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http://blogatheologica.wordpress.com/2013/05/28/malachi-and-matthew-part-i-proper-attitudes-toward-god/

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Week of Proper 20: Monday, Tuesday, and Wednesday, Year 2   3 comments

Above:  Sherman Booth, U.S. Abolitionist (Died in 1904)

Legacies

SEPTEMBER 24, 25, and 26, 2018

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Holy Women, Holy Men:  Celebrating the Saints (2010), of The Episcopal Church, contains an adapted two-years weekday lectionary for the Epiphany and Ordinary Time seasons from the Anglican Church of Canada.  I invite you to follow it with me.

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FIRST READING FOR MONDAY

Proverbs 3:27-35 (TANAKH:  The Holy Scriptures):

Do not withhold good from one who deserves it

When you have the power to do it [for him].

Do not say to your fellow,

Come back again;

I’ll give it to you tomorrow,

when you have it with you.

Do not quarrel with a man for no cause,

When he has done you no harm.

Do not envy a lawless man,

Or choose any of his ways;

For the devious man is an abomination to the LORD,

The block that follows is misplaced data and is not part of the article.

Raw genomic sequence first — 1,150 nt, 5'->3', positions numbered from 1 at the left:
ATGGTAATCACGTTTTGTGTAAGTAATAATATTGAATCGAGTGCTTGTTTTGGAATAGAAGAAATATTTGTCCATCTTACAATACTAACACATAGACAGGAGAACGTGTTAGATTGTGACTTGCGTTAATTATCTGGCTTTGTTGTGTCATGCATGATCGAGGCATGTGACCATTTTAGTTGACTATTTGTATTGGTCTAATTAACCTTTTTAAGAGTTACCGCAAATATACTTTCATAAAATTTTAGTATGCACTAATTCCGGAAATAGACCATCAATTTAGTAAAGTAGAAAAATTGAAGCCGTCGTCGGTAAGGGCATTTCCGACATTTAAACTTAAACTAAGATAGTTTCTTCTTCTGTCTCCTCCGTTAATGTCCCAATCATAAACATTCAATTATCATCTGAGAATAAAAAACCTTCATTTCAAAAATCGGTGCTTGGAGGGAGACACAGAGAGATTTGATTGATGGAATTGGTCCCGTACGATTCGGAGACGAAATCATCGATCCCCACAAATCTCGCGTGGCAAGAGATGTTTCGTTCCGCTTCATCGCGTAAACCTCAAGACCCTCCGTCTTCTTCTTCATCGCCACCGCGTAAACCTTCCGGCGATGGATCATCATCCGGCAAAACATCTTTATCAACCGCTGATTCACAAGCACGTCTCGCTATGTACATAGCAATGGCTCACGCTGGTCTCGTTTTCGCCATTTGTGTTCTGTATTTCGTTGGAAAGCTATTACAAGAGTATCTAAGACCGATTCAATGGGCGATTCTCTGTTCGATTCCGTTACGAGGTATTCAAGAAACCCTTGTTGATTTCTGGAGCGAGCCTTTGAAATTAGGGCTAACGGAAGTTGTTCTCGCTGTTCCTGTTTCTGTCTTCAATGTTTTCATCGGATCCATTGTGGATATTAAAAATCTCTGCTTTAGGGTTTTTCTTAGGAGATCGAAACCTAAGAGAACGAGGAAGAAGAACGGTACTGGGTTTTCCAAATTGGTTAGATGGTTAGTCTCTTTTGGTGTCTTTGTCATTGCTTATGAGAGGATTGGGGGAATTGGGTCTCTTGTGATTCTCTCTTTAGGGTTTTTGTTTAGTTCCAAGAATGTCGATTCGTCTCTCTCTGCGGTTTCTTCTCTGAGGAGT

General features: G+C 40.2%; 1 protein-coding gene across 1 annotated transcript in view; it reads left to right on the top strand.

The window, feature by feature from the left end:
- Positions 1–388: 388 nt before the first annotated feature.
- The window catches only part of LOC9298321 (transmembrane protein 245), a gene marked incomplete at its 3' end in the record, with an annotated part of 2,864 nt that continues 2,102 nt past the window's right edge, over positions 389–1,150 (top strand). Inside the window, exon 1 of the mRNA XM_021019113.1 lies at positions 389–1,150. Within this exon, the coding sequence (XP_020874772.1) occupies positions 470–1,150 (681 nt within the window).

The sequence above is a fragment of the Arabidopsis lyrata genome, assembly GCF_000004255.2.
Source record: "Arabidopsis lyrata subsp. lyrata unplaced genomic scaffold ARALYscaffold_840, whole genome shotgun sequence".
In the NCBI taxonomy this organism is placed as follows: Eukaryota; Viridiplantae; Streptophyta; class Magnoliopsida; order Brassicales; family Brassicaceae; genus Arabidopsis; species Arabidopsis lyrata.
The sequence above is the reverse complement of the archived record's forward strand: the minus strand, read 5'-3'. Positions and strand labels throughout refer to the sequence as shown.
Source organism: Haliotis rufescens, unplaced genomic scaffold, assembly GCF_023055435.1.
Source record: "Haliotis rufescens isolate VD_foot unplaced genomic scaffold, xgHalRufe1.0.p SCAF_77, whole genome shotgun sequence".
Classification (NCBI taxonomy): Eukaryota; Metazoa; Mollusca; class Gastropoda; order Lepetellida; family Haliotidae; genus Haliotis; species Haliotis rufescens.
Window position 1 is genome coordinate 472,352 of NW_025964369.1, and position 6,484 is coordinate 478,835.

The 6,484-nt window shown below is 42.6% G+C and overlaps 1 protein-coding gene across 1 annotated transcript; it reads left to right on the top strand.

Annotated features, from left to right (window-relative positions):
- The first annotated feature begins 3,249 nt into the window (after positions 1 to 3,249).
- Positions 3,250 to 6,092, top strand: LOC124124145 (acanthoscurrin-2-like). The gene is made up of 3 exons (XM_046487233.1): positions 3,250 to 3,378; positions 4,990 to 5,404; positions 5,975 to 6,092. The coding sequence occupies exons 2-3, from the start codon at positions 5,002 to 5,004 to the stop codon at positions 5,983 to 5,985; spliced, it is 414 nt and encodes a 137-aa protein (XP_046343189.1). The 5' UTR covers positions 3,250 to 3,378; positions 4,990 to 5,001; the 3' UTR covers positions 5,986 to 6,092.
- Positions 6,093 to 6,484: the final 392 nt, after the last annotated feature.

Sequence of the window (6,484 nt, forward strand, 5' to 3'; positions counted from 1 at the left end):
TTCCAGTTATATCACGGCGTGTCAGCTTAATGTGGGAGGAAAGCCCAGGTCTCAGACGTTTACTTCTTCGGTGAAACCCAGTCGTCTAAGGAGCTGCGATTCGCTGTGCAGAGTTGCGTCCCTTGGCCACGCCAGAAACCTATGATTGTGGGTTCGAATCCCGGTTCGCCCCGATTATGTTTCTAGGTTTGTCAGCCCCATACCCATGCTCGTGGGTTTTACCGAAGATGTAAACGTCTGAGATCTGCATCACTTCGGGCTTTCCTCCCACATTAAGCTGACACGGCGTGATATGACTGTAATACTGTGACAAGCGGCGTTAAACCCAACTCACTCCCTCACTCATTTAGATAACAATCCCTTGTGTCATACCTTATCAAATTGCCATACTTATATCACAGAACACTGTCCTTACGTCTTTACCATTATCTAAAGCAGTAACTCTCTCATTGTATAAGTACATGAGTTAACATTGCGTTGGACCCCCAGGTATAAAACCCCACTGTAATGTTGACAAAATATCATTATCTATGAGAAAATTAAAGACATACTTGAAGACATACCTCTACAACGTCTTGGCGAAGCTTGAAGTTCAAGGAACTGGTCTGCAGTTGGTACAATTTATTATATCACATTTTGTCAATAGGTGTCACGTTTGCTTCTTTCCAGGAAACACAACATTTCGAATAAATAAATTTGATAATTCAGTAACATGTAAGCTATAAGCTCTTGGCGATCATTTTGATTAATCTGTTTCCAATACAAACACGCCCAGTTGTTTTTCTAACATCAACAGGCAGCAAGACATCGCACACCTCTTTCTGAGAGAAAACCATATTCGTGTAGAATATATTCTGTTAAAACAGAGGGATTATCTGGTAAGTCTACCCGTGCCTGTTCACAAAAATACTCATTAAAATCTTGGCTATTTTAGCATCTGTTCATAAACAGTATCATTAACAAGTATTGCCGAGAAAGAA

But He is intimate with the straightforward.

The curse of the LORD is on the house of the wicked,

But He blesses the abode of the righteous.

At scoffers He scoffs,

But to the lowly He shows grace.

The wise shall obtain honor,

But dullards get disgrace as their portion.

FIRST READING FOR TUESDAY

Proverbs 21:1-6, 10-13 (TANAKH:  The Holy Scriptures):

Like channeled water is the mind of the king in the LORD’s hand;

He directs it to whatever He wishes.

All the ways of a man seem right to him,

But the LORD probes the mind.

To do what is right and just

Is more desired by the LORD than sacrifice.

Haughty looks, a proud heart–

The tillage of the wicked is sinful.

The plans of the diligent make only for gain;

All rash haste makes only for loss.

Treasures acquired by a lying tongue

Are like driven vapor, heading for extinction.

The desire of the wicked is set upon evil;

His fellowman finds no favor in his eyes.

When a scoffer is punished, the simple man is edified;

When a wise man is taught, he gains insight.

The Righteous One observes the house of the wicked man;

He subverts the wicked to their ruin.

Who stops his ears at the cry of the wretched,

He too will call and not be answered.

FIRST READING FOR WEDNESDAY

Proverbs 30:5-9 (TANAKH:  The Holy Scriptures):

Every word of God is pure,

A shield to those who take refuge in Him.

Do not add to His words,

Lest He indict you and you be proved a liar.

Two things I ask of you; do not deny them to me before I die;

Keep lies and false words far from me;

Give me neither poverty nor riches,

But provide me with my daily bread,

Les, being sated, I renounce, saying,

Who is the LORD?

Or, being impoverished, I take to theft

And profane the name of my God.

RESPONSE FOR MONDAY

Psalm 15 (1979 Book of Common Prayer):

1 LORD, who may dwell in your tabernacle?

who may abide upon your holy hill?